Every artist dips his brush in his own soul,
and paints his own naure into his pictures.
- Henry Ward Beecher
Shirley received a Master’s degree in Art Education from Columbia University's Teachers College in 1956 and later taught art at Rio Grande College in Ohio. She moved to Lexington, Kentucky, in 1974 and became a highly regarded and commercially successful artist. Before and during her therapy for DID, she would often find in her apartment pieces of art that she did not recognize as her own. Not knowing where they came from, she refused to sign them. Presumably they were created by one or more of her alternates. Viewed as a whole, the combined art of Shirley and her alternates reveal the path Shirley traveled through dissociative identity disorder. The art is startling in that certain themes and images repeat themselves across all of her personalities. Some are unexplainable. For example, the appearance of utility poles most easily seen in the several paintings of boats where many of the sailing masts look very much like utility poles. Also prominent in the art are trees reaching up as if she is grasping for help and houses without windows or doors, suggesting she felt she had no means of escaping her world of abuse.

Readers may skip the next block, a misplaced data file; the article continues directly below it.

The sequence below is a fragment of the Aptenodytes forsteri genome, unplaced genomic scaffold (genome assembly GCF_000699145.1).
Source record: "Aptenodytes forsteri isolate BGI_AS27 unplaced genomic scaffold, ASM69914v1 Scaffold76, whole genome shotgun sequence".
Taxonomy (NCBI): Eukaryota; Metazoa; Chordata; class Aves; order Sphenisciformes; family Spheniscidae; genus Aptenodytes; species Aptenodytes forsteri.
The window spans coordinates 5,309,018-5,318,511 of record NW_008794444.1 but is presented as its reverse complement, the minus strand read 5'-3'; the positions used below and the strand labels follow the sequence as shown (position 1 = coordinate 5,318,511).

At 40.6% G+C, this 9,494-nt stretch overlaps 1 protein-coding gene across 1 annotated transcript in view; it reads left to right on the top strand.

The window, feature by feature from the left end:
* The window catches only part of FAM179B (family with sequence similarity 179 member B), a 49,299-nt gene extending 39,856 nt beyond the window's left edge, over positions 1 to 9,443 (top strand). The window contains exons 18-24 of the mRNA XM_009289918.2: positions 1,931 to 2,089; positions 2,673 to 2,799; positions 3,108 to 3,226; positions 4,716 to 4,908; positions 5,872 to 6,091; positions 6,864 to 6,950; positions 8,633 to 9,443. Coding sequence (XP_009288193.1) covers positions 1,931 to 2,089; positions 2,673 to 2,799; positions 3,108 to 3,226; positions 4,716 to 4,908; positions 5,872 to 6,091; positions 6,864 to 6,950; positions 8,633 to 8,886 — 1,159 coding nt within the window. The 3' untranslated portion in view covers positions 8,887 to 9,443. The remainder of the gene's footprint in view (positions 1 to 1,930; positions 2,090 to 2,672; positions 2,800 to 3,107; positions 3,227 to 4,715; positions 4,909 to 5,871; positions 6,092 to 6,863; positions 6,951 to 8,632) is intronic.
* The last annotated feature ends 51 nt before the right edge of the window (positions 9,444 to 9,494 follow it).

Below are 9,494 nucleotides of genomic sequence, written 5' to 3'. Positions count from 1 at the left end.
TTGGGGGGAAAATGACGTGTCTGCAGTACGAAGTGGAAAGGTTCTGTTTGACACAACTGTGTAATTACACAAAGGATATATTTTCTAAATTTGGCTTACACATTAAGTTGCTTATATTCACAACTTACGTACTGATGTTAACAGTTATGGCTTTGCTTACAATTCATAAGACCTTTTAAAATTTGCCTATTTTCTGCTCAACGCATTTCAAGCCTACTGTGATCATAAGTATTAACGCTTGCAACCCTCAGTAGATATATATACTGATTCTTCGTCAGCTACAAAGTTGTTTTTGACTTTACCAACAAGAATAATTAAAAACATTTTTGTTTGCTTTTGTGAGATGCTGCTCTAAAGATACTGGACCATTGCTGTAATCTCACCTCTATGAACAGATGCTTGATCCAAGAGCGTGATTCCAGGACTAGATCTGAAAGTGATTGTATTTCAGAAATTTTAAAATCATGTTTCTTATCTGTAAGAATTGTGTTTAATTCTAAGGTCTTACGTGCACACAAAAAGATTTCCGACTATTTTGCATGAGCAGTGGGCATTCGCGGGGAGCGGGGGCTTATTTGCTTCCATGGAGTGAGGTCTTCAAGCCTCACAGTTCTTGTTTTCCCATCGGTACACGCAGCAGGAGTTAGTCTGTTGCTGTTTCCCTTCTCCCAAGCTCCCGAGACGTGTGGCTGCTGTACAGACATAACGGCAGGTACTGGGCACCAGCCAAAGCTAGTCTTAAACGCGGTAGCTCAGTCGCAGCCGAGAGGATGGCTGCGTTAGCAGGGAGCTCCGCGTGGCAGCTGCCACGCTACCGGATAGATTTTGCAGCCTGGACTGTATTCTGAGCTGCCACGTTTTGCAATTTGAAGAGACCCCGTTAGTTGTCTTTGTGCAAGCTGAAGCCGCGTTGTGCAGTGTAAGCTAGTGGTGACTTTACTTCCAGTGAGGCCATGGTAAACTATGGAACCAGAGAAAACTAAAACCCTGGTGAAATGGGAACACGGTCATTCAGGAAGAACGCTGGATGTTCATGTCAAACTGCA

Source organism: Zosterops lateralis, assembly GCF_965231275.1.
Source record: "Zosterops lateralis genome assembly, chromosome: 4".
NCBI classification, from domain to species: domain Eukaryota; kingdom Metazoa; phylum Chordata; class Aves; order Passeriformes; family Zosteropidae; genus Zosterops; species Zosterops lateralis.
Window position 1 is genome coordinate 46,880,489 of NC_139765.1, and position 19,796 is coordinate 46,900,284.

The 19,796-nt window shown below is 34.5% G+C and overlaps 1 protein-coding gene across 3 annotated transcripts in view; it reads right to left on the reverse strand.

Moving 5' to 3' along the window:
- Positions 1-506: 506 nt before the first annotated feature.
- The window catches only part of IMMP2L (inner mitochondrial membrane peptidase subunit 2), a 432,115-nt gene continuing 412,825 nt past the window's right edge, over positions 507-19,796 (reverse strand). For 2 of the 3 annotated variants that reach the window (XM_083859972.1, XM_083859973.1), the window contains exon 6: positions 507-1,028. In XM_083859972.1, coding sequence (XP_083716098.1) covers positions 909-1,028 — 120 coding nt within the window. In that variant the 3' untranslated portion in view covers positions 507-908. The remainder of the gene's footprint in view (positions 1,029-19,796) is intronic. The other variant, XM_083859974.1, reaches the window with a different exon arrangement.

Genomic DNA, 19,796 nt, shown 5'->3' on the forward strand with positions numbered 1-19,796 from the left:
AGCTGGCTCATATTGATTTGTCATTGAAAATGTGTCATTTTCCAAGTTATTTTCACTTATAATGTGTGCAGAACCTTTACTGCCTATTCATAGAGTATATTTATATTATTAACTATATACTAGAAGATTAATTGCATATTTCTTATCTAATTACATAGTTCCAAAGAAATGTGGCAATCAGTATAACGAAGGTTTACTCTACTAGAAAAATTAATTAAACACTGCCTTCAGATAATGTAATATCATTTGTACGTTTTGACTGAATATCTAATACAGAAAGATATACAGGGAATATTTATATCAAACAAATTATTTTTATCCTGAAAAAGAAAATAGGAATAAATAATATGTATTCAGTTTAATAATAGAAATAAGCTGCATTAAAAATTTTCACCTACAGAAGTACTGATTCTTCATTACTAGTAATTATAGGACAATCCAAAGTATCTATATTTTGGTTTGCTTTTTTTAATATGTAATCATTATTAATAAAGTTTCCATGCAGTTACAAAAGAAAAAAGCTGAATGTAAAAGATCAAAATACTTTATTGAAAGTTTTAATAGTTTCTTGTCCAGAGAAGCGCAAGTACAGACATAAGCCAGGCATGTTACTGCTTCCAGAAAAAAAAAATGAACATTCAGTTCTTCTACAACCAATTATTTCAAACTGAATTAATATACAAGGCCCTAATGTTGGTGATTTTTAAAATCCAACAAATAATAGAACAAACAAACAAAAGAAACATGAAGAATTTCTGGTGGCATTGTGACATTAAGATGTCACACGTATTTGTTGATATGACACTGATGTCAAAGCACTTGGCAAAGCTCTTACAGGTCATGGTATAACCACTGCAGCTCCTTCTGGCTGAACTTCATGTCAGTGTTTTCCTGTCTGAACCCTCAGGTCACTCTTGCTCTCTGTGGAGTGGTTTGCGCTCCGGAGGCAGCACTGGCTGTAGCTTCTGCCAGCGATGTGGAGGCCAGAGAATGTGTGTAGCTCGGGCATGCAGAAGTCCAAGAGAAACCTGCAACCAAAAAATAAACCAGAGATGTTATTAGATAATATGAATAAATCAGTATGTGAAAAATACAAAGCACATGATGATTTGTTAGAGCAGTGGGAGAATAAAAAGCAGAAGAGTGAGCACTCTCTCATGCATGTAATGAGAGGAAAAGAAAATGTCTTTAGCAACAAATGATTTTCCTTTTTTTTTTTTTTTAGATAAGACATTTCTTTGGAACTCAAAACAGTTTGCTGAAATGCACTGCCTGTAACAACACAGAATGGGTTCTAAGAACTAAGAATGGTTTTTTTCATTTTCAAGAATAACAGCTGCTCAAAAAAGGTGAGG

Interpretation of Falkirk Forest
footbridge in georgia
Shirley wanted me to have one of her paintings. She gave me several choices and I picked Footbridge in Georgia because of its peaceful colors and tone. It brightens my day when I look at it and serves as a reminder of my friend and mentor who inspired me when I felt lost; who raised me up when I was down. Shirley made me realize that creativity lives inside each of us.
This is my favorite piece of Shirley's art. I feel it depicts Shirley's relationship with Dr. Wilbur and also the relationship that I had with her. For that reason, I chose it for the cover of my book.